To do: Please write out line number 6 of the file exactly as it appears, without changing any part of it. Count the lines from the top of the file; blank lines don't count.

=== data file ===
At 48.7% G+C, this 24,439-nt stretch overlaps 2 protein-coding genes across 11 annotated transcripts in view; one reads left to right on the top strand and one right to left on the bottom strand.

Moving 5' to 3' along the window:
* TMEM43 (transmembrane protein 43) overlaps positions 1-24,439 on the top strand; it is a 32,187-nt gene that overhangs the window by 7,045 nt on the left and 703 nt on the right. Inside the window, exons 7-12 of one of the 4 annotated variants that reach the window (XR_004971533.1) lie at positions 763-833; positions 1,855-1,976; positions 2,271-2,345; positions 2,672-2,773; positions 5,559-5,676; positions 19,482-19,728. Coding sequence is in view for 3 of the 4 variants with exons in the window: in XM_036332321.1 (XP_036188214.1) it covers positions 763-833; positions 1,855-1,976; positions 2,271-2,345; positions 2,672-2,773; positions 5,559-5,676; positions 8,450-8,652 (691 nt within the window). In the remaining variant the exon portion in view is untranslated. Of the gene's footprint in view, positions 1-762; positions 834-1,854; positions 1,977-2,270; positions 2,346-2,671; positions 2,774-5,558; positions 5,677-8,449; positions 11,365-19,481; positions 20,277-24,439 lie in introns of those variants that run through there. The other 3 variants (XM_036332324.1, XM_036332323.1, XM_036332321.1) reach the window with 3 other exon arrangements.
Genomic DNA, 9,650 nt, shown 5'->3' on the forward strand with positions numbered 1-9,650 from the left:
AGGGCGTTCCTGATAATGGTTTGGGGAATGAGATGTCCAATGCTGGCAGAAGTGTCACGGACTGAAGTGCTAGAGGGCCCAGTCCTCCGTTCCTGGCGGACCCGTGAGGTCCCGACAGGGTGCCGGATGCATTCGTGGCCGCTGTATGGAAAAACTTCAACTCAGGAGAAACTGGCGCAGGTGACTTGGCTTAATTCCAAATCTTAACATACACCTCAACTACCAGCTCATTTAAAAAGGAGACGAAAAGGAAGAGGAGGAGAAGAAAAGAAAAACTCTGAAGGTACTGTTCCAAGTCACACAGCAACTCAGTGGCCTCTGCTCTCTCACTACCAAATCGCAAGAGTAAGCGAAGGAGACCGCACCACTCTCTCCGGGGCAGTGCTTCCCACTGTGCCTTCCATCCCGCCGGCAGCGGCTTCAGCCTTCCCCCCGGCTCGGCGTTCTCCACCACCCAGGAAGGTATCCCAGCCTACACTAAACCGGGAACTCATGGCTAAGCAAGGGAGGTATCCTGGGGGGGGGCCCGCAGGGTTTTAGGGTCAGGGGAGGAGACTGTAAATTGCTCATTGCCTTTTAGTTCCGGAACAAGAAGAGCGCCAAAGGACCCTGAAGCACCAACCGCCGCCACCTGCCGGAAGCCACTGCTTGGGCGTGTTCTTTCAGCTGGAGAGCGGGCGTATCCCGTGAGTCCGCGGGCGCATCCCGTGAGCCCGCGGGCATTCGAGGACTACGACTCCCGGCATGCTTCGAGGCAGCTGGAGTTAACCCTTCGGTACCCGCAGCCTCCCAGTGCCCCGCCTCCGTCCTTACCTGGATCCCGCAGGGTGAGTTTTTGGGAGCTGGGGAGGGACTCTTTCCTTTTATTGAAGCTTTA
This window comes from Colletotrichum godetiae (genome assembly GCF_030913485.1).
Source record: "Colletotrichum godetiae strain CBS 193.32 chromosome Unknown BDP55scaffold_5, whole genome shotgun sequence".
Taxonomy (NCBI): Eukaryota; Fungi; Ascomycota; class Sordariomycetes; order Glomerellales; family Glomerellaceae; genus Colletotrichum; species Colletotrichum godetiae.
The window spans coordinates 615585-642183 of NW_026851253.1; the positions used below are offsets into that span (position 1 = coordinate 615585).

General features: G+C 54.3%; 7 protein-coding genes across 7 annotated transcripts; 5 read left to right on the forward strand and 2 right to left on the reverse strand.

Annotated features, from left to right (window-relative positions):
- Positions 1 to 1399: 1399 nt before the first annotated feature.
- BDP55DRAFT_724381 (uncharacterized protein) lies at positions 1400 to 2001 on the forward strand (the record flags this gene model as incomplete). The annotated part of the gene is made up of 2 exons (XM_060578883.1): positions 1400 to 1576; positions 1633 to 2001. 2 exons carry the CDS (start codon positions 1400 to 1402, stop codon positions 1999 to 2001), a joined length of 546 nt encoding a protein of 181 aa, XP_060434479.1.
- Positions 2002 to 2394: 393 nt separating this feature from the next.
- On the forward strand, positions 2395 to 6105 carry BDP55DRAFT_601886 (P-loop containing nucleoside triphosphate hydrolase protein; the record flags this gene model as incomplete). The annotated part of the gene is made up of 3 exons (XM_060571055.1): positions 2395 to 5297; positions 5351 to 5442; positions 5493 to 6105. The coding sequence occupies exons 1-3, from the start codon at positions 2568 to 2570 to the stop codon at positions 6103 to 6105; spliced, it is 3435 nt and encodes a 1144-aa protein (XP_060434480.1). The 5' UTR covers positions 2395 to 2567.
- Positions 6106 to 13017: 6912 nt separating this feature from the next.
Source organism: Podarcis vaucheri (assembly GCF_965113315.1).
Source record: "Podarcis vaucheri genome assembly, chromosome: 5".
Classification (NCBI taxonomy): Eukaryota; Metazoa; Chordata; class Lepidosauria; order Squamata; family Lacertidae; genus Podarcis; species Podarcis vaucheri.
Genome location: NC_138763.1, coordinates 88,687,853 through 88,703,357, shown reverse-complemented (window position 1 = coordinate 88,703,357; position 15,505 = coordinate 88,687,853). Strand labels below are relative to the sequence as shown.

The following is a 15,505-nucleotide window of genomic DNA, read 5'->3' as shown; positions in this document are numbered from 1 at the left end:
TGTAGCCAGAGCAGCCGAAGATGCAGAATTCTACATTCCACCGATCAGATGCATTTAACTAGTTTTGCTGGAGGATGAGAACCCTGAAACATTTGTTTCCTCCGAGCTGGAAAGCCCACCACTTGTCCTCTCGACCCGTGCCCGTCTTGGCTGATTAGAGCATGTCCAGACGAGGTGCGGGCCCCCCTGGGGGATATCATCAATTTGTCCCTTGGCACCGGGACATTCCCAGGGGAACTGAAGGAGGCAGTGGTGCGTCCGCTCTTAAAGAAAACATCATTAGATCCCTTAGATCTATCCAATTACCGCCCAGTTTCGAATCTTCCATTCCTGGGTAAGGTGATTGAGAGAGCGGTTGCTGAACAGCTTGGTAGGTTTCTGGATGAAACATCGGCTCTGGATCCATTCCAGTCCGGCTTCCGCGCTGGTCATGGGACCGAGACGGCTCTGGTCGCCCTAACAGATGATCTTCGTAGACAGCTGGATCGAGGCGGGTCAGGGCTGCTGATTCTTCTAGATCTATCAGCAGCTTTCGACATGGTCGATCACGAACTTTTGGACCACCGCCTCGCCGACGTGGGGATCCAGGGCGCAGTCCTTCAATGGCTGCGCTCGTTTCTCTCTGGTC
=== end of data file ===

This window comes from Colletotrichum godetiae (genome assembly GCF_030913485.1).